Cook & Drink

How to Make a Martini—A Real One

Don’t be fooled. If you’ve been doing it all wrong or (even worse) not been doing it at all, our illustrated guide will put you on the path to making a real martini.


In a way, a martini is a blank canvas. Clean. Simple. Malleable to the proclivities of the kind of folks who favor it—sophisticated thinkers who also love to have a good time. “Martinis are the only American invention as perfect as a sonnet,” says H. L. Mencken. He ain’t wrong. The form bends to the drinker’s whims—the twist of a lemon, shaken or stirred, a heavy-handed splash of vermouth.

The recipe is simple, but not necessarily easy. It’s takes a Dorothy Parker level-of deftness to make a good martini. Most people aren’t Dorothy Parker. Plus there’s a good bit of debate over what a martini is. Purists don’t accept vodka. The ratio was originally one to one, vermouth to gin, but since the late 19th century, people care a lot less about the vermouth. If it has a cocktail onion, it’s a Gibson. If it contains white vermouth, it’s a dry martini. Blending dry and sweet vermouth, that’s technically a “perfect martini.” The zest is classic, but we’ll allow you an olive or three. And a dirty martini isn’t a martini—that’s an abomination.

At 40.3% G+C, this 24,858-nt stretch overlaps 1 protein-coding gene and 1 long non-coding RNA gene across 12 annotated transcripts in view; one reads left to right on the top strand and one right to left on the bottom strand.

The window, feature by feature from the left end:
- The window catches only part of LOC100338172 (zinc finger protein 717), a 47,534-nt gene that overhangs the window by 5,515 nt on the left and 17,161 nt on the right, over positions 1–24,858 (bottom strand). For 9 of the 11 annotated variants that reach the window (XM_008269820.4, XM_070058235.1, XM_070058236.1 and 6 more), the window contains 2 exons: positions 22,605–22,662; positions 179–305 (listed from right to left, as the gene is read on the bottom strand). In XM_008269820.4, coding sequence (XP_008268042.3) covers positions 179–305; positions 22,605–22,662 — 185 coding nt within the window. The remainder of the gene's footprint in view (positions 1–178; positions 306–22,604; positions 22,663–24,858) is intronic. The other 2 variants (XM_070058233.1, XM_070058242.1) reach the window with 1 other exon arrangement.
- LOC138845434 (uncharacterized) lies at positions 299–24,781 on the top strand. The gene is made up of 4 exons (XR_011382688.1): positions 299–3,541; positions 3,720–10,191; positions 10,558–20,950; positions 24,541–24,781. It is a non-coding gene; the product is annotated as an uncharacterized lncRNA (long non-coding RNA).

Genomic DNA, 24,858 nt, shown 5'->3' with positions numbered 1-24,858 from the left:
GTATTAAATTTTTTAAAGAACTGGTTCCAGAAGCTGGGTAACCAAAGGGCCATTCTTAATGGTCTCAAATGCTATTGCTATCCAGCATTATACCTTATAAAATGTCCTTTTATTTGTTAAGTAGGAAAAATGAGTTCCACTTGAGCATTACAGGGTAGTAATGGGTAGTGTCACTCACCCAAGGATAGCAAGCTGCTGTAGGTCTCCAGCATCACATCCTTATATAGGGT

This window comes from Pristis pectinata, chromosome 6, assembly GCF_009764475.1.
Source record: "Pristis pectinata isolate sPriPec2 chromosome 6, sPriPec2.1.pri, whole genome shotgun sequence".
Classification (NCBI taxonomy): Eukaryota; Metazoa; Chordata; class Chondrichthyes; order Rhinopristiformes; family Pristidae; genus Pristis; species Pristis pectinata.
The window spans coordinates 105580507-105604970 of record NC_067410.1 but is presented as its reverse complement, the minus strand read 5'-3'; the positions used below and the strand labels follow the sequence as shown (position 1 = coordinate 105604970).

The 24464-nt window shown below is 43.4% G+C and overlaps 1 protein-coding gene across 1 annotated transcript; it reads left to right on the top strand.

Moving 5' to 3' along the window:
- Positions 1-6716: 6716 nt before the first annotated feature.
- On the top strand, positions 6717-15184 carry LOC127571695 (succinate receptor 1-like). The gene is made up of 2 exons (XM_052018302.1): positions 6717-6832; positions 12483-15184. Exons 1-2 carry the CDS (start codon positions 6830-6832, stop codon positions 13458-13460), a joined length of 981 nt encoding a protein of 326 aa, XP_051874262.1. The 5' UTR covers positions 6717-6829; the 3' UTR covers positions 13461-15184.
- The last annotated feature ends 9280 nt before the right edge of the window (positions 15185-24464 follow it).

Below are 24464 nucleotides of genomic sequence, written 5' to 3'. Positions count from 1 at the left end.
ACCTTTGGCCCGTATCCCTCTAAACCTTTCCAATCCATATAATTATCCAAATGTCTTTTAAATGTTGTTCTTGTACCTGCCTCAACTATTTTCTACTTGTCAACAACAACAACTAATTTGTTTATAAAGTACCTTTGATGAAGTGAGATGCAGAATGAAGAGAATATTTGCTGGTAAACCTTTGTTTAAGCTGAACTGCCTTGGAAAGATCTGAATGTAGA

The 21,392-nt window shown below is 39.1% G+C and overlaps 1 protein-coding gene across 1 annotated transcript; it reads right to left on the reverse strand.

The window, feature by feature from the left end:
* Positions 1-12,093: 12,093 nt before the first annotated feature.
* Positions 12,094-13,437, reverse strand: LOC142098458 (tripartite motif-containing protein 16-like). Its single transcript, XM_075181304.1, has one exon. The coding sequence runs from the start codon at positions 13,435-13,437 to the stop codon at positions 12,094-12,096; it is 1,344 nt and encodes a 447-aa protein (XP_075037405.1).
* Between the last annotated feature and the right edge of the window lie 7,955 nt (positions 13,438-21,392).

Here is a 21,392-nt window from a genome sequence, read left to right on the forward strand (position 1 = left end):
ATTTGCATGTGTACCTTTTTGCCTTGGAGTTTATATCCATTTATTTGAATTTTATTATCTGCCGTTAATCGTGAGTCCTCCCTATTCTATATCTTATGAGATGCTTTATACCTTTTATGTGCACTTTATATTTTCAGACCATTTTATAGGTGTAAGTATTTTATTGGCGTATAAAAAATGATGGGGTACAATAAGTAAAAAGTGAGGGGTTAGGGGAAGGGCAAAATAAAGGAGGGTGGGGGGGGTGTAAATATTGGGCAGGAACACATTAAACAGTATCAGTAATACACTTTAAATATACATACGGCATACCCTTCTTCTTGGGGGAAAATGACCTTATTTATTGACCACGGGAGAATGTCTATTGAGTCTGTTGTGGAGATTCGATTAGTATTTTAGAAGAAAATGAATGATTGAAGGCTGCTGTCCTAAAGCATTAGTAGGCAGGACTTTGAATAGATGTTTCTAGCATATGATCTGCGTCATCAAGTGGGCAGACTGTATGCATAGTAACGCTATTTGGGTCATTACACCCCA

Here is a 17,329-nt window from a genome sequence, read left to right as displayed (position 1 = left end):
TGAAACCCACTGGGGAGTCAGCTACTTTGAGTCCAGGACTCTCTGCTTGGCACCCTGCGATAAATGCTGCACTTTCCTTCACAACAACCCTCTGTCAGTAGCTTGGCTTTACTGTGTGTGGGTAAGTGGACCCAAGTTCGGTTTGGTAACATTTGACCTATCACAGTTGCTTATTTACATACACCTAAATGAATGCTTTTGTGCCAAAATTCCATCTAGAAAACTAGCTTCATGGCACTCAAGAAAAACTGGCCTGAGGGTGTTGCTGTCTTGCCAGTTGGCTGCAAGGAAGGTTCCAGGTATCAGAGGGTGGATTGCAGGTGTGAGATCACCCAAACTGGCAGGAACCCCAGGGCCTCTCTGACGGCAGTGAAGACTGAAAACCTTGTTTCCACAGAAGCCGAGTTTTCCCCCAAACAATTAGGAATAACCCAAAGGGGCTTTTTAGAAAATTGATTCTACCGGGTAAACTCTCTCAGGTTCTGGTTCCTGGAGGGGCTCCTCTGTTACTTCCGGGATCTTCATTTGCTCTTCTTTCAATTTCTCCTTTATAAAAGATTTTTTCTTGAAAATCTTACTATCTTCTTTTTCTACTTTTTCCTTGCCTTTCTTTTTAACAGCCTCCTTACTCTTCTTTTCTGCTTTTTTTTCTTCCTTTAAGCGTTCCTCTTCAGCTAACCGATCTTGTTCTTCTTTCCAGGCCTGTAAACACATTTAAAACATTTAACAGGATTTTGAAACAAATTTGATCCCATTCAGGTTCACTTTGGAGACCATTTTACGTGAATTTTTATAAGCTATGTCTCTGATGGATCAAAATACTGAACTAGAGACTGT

Here’s our favorite variant. . . and a slacker version for when you are in desperate need.



Step 1: Crack Your Ice.

You want ice with maximum surface area and crags to chill your booze as swiftly as possible. Ideally, you handle this by cracking your ice with a proper mallet and 18th-century approved Lewis ice bag. If you’re short on these supplies, use an extra large ice cube and crack it with the back of a spoon.




Step 2: Combine your spirits.

Pour those perfectly cracked cubes into your shaker along with one ounce of dry vermouth and four ounces of gin. Be sure you pair your combo thoughtfully, so you don’t overpower a delicate gin with too much vermouth-y goodness.



Step 3: Stir and strain.

James Bond be damned, you’ll want to stir with a long bar spoon. Don’t touch the glass during this process, as your hot hands will only undo your cubes good work. Use a strainer that fits your mixing vessel and get ready to pour.



Step 4: Serve and sip.

For extra credit, coat your glass in vermouth but then toss out the remaining liquid before pouring in the mixture. Once you’ve got it in your perfect martini glass, it’s time to garnish. To create that perfect lemon twist, slice off an inch of the peel, leaving a bit of the white pith. Squeeze the peel over the drink to release some oils, then give it a quick wipe around the rim for additional flavor. Drop into the drink so it gently floats on top. Or do just that last part with an olive.

Alternatively, if you are in rush, get those alcohol components over something cold, shake, strain, and focus on cultivating a 50s ad-man worthy buzz.

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